Experts help Local 10 News' Betty Davis peel away layers of her past

See what part of DNA tests most surprised chief certified meteorologist

By Calvin Hughes - Anchor, Troy Blevins - Graham Media Group

MIAMI - You know her as Local 10 News' chief certified meteorologist, but like everyone, what is visible to the public eye hardly scratches the surface of who we are.

"I would like to know that part about what's in me. Who I am. Where I came from," Betty Davis said. "I really want to know that."

Marlis Humphrey, president of the Florida State Genealogical Society, and Diahan Southhard, a DNA consultant, teamed up to help Davis peel away the layers of her past.

"Are there any stories about your family that you remember?" Humphrey asked.

"I don't have a lot of oral history about my mother's side of the family, but my father's side..." Davis said.

"You do, yeah," Marlis asked.

Much of that history comes from her father's sister, her aunt Margaret Davis.

"She was pretty certain that her mother was Native-American," Betty Davis said.

Betty Davis had also been told that past relatives on either side of the family likely came through the slave trade from Africa.

"In Betty's case, we found out, not surprisingly, that her maternal line is from Africa, directly from Africa," Southhard said.

In fact, her DNA tests came back 76 percent African, 23 percent European and 1 percent Asian, but the part that surprised her the most? Of that European background, she's 8 percent Irish.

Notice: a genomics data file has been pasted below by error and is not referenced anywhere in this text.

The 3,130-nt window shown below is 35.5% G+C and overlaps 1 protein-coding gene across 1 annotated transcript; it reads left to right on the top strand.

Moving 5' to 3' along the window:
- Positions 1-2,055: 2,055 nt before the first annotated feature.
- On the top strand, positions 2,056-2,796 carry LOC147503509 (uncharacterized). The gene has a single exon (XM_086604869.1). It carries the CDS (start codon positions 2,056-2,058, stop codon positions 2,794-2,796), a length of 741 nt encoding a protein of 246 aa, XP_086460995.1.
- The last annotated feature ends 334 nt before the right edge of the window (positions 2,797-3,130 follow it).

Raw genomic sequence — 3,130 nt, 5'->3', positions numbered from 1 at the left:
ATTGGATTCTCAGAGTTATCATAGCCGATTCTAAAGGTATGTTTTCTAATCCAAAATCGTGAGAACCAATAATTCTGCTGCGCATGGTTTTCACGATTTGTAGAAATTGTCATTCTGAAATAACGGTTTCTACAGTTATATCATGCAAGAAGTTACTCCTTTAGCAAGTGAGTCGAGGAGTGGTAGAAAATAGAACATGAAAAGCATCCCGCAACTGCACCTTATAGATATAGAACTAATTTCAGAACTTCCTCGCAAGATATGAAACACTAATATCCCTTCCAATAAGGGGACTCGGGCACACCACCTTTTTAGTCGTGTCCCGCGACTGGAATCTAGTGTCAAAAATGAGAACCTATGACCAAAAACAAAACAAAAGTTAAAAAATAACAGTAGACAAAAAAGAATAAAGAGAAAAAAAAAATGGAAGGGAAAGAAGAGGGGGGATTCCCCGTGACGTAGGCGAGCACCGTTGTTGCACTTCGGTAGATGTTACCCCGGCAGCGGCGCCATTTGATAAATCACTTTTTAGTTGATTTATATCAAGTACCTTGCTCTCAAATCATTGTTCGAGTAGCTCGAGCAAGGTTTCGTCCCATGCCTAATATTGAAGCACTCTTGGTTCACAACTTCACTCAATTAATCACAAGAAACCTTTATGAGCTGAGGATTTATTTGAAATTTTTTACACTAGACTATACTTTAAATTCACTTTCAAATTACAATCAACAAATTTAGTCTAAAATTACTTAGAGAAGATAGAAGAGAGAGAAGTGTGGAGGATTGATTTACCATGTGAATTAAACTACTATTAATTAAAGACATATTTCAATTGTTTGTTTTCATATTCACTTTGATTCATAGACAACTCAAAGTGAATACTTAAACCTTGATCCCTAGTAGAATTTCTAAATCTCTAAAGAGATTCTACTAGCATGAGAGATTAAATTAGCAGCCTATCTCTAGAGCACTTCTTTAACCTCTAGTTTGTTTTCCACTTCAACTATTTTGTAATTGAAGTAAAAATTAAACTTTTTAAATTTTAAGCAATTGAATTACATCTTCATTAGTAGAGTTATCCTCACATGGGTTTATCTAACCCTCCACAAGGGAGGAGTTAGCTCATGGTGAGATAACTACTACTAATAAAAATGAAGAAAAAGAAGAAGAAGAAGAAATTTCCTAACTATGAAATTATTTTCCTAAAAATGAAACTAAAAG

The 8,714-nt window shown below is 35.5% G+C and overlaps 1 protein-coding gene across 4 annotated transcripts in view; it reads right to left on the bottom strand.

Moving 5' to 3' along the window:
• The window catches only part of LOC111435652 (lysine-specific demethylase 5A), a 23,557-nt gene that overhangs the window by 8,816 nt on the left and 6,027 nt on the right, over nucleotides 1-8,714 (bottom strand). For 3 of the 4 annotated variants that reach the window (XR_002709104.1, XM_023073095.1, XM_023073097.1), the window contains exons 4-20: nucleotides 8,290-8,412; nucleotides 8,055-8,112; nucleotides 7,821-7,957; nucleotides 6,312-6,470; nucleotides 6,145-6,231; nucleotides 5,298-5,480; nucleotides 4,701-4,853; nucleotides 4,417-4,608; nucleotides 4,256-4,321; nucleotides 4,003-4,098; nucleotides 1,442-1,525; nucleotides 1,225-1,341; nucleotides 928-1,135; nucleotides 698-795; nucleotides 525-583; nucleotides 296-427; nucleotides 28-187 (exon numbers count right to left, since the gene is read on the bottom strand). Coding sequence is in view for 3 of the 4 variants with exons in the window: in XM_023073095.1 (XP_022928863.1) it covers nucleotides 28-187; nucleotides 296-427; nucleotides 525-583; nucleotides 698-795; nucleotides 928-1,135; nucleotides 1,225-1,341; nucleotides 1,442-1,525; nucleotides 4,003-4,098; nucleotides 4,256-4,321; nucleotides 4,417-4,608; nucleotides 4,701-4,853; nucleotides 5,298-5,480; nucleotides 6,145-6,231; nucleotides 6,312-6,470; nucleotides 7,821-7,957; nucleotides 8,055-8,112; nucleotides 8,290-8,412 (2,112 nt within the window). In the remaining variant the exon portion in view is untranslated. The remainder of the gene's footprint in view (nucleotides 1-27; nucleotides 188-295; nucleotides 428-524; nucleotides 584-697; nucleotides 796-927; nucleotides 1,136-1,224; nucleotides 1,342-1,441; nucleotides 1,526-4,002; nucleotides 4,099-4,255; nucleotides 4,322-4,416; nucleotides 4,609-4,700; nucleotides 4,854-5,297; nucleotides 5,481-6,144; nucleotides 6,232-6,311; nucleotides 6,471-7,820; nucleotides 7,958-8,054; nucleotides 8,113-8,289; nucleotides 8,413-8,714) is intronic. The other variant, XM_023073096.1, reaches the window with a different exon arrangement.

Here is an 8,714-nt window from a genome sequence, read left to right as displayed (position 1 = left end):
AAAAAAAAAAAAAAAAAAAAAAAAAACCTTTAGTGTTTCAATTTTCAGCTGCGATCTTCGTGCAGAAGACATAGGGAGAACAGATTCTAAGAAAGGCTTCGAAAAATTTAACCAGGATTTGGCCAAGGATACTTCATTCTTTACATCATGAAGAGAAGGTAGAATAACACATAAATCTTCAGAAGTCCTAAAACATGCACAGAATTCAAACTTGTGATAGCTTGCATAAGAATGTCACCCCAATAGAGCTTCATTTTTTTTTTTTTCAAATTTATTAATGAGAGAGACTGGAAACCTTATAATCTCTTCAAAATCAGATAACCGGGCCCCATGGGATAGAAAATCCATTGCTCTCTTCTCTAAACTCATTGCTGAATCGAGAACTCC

She was also surprised to learn there were no Native-American markers in her DNA. Southhard explains how that can happen.

"There are a lot of reasons why you don't have the genetics of a particular ancestor, because you got 50 percent of your DNA from you dad and 50 percent from your mom, but the other 50 percent of what was theirs is lost. It's gone," Southhard said. "So what if the Cherokee DNA marker that Betty's family had was in that part she didn't get?"

On her mother's side of the family comes the part Davis suspected. Her third-great-grandfather Henry was a slave dating back to the 1860s in Webster County, Georgia.

"There was a slave owner, James Jowers, who has 41 slaves that are living in eight slave houses, and Henry would have been about 15 years old at that time," Humphrey said.

Her relative is actually listed as property in the slave holder's will, with a value of $600.

But Davis was happy to learn that there are relatives on her father's side of the family who she didn't know existed.

"Genetically, it's a solid connection," Southhard said.

"I'm going to look through this and see who the cousins were that I was matched with, and I think I may try to reach out and see who they are," Davis said.

As the one sharing her story, Local 10 News' Calvin Hughes was also stunned to learn that, after going back thousands of years, he and Davis are connected.

"They do have a common origin, and if we were able to go back those thousands of years, we can find the ancestor they both share," Southhard said.

"This is good stuff. Thank you," Davis said. "I'm glad I did this."

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